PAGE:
“This started in response to the murder of George Floyd,” says Communications and Marketing Manager Katie Watts-Whitaker. “We really wanted to use our voice at a time when people were at home.”
Originally intended to be an eight-part Facebook Live series, CAP continued the online events after an overwhelmingly positive response from the community, who hoped to continue the conversations.
There have been nearly 30 panel discussions since they first began in the spring of 2020, and Watts-Whitaker says there are more in the works. The discussions have covered a range of topics, including panels of indigenous women, white fragility, education & equity, and many more centering local people of color. The themes of marginalization and empowerment are issues that often directly impact many of CAP’s program participants.
In addition to many other guests, CFSC’s own Karin Demarest, Ariana Díaz De León, and Caitlin Childs have participated in conversations along the way.
“It’s hard for us all to get out to events every week,” says Watts-Whitaker. “If they were in person, I think they wouldn’t have the same audience, but now that we’re all Zoom-based, we can do them often.”
Breaking down institutional barriers
While technology has undoubtedly helped people stay connected with the larger community and the important conversations happening locally and nationally, it can also make obtaining services more accessible for those who might have barriers to transportation to get the necessary paperwork and other in-person needs met.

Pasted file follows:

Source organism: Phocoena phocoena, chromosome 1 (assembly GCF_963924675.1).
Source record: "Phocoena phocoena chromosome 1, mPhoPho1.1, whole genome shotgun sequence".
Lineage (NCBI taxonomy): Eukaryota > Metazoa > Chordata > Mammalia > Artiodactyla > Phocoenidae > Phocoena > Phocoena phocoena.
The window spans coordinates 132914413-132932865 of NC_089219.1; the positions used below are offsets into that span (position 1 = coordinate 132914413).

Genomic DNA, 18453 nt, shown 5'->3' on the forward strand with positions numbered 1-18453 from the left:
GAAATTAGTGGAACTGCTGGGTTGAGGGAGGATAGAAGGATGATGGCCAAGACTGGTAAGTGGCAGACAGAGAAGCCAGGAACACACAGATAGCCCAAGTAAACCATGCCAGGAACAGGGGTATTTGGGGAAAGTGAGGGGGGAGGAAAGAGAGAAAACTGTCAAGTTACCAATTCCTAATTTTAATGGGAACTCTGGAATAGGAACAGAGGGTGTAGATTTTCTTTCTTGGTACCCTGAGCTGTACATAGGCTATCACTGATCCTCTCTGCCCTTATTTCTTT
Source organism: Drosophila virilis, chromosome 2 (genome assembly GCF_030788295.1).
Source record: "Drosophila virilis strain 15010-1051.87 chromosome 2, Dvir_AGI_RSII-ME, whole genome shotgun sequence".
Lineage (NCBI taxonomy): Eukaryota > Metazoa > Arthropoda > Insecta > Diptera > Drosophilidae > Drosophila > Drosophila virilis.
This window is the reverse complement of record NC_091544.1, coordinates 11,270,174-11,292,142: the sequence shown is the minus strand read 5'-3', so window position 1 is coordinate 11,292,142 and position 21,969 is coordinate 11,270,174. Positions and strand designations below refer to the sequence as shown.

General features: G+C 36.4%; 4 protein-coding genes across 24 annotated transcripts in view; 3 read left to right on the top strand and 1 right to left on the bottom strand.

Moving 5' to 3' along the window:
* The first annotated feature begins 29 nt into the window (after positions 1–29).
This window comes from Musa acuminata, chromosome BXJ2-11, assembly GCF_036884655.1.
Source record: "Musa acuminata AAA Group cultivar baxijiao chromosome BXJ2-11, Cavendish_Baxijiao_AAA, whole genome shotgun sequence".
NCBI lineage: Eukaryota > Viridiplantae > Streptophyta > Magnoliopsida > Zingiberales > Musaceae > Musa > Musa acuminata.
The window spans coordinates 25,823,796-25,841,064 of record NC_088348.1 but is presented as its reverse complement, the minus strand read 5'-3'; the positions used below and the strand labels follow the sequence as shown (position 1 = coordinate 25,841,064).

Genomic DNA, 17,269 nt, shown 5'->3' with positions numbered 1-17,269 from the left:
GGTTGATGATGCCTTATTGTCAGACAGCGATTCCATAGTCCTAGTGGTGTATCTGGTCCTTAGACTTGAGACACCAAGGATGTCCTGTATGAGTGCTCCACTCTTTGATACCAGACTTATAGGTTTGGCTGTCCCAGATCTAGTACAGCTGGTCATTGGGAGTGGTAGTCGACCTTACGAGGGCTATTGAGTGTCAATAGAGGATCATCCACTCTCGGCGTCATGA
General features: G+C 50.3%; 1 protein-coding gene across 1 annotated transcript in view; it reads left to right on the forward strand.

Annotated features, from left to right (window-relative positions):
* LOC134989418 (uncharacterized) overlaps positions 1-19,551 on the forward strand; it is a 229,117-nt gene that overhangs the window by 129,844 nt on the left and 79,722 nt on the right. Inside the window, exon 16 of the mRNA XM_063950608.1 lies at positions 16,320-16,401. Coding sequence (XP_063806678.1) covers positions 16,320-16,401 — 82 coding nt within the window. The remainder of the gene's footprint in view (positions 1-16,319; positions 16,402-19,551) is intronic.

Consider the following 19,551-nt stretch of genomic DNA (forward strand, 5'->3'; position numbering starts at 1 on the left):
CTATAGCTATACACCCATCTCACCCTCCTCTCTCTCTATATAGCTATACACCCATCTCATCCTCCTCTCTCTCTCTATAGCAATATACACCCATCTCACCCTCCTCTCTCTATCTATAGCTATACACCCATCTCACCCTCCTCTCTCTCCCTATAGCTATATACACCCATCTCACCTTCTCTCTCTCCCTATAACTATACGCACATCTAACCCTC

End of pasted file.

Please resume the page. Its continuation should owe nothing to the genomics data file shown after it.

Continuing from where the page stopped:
Kane says it’s been necessary to make big adaptations to the way some programs offer support, such as CAP’s VITA (Volunteer Income Tax Assistance) program. Instead of having one on one, face-to-face support with income tax preparation, where they’ve developed a pick-up and drop-off model. Although this has been helpful for the most part, there remains language barriers with the forms: most forms are only available in English, and Kane points out that roughly 80% of the population they serve in the VITA program are Spanish speaking.
While CAP continues advocating for bilingual forms and continues working to support the most vulnerable in Sonoma County, Kane says that the biggest reward comes in the form of thank you emails and calls from clients.
“We see it every day, a staff member just received a [thank you] email from one of the clients that we helped, and forwarded it to our whole staff,” says Kane. “When we get messages like this from people who we’ve helped, this is why we do the work that we do. The Community Foundation is a big part of supporting us in being able to do that.”
Story by Dani Burlison, photography by Erik Castro